Understanding Roary’s Reception

On September 17, CCP unveiled its new mascot, Roary the lion, during their Black and Gold Bash. I sat at the Vanguard’s information table and managed to miss nearly all of the reveal. What I did hear was mostly good. People overall seem to like Roary a lot, and find that the mascot was a good choice.

For those who haven’t read or heard it yet, Roary’s backstory is, to me at least, surprisingly sweet. Roary comes from a reservation in Botswana, where many of the lions there are intersex—demonstrating physical attributes typical of our notions of both male and female lions. Roary uses they/them pronouns and identifies as nonbinary, an umbrella term in the transgender community that encompasses lots of identities that are not exclusively male or female, the two binary genders.* According to their story on the website, after immigrating to America they fell in love with Philly, and seeing the maned brass lion statues on the Mint building’s steps helped Roary decide that CCP would be their home.

A few days after the reveal, an opinion piece was published in Philadelphia Magazine by Ernest Owens, titled “I’m Queer and I Think CCP’s New ‘Non-Binary’ Mascot Is Pandering Nonsense.” It’s worth reading, and has a few fair observations about the college’s behavior. (Though I do have some criticisms—its click bait-y title and slightly, perhaps misleadlingly, condescending quotation marks around “non-binary,” for starters.) The article says that, from that queer journalist’s perspective, CCP’s new mascot looks like a cynical marketing tactic to garner support from LGBT+ students and organizations. In lieu of investing in making the school more safe and comfortable for LGBT+ students, at best we were given a symbolic gesture of “support.” At worst, he says, it’s an example of rainbow capitalism, purely an icon meant to extract money from the LGBT+ community.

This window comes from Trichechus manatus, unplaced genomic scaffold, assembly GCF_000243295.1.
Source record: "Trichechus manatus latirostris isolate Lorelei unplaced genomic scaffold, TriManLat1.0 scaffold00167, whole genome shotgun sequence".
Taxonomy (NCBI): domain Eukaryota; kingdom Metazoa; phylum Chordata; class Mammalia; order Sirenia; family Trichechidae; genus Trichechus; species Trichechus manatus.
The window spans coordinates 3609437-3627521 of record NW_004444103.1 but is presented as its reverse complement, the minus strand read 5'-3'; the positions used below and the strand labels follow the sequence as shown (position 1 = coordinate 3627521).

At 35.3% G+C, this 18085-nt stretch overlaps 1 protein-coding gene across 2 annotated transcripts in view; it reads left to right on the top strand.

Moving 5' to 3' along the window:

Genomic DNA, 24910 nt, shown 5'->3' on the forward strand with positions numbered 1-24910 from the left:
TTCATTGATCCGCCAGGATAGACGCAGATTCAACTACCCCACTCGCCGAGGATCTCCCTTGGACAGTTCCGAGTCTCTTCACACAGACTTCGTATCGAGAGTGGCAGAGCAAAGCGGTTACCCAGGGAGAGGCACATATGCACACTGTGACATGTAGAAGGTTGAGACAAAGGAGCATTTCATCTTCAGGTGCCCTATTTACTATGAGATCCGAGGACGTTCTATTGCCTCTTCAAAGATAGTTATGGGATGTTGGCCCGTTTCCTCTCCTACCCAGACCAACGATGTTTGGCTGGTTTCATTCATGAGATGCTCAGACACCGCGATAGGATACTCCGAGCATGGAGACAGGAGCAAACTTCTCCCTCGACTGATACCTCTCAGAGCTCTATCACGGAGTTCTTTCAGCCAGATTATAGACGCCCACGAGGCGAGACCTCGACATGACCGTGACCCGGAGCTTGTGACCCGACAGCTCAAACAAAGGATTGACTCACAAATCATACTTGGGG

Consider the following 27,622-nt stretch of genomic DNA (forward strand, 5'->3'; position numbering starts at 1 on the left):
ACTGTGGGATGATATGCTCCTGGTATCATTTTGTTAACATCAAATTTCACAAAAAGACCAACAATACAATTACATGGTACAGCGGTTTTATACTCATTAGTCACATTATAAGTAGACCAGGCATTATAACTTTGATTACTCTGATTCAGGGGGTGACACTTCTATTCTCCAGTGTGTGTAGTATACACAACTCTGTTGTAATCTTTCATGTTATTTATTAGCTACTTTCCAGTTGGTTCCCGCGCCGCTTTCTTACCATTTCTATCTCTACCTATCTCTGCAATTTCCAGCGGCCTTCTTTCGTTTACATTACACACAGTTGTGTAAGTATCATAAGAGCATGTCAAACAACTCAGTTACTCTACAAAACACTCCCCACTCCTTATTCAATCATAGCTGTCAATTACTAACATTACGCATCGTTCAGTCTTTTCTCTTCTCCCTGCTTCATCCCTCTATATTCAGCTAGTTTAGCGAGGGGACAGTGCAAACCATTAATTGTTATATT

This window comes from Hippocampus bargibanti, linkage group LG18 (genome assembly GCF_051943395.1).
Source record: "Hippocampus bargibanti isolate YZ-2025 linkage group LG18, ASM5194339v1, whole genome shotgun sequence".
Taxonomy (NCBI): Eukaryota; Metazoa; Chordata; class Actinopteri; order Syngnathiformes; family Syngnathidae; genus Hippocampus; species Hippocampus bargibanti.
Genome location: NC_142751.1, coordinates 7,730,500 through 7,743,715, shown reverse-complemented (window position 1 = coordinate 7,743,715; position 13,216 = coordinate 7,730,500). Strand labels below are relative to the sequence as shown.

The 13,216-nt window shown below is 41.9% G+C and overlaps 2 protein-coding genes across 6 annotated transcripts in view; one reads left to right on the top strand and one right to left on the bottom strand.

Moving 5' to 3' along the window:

As a nonbinary student (and citizen of the 21st century), I am equally as wary as Owens in situations like this. But, like in most things in life, there’s a context here that is important to be aware of.

Vincent Scarfo, director of our campus’s MarcDavid LGBTQ Center, sent an open letter to students and staff on September 23rd. In it, they detail some of the considerations of why the mascot was chosen to be nonbinary. For the design, the creative team wanted it to look like the lion statues on the Mint Building steps, which have manes. But, as school mascot, Roary would be mostly representing the majority women CCP athletics teams. While the creative team tried to think of a way to solve this conundrum, Vincent suggested an idea—the possibility of basing Roary on a real-life population of lions in Botswana with mixed sex characteristics.

Both she/her and they/them pronouns were discussed for Roary, but what ended up tipping the scales was the possibility of having a conversation on campus about what it means to be intersex and nonbinary. It would be a rare opportunity to have gender nonconforming students at CCP be included in discussions of what our college really looks like. Education about pronouns and what these new words mean is crucial for improving the lives of transgender people. It’s often the case that if gender and pronouns aren’t discussed explicitly and properly, trans people will never be treated as who they actually are, rather than how people perceive them to be.

Roary’s unveiling was a fantastic opportunity to have these conversations, which is exactly why it was so disappointing. While the design and marketing teams were excited for this chance and diligent on social media, the push toward inclusion was undercut by the college administration failing to lean in and do the job properly. Roary’s gender was mentioned once with little explanation and quickly forgotten; unbriefed student leaders stumbled, forgivably, with pronouns; and Dr. Generals, president of the college, couldn’t manage to get his own school mascot’s gender right.

Ernest Owen’s opinion piece was written without the full context of Roary’s creation, and how it came from a place of thoughtfulness and, in my view, a genuine desire for inclusion and education. Still, I can’t fault him for the way he perceived it, because much of the criticisms ring true. Without the necessary background and because of the apathetic administrative handling, this mascot does look like a cynical marketing move. The college failed to start a necessary conversation when they first revealed Roary—but maybe it’s not too late to start it now.


*As an aside, it should be noted that intersex and nonbinary are two different things. If these terms are new to you and you would like to learn more, you can check out transequality.org or A Quick & Easy Guide to Queer & Trans Identities by Mady G.


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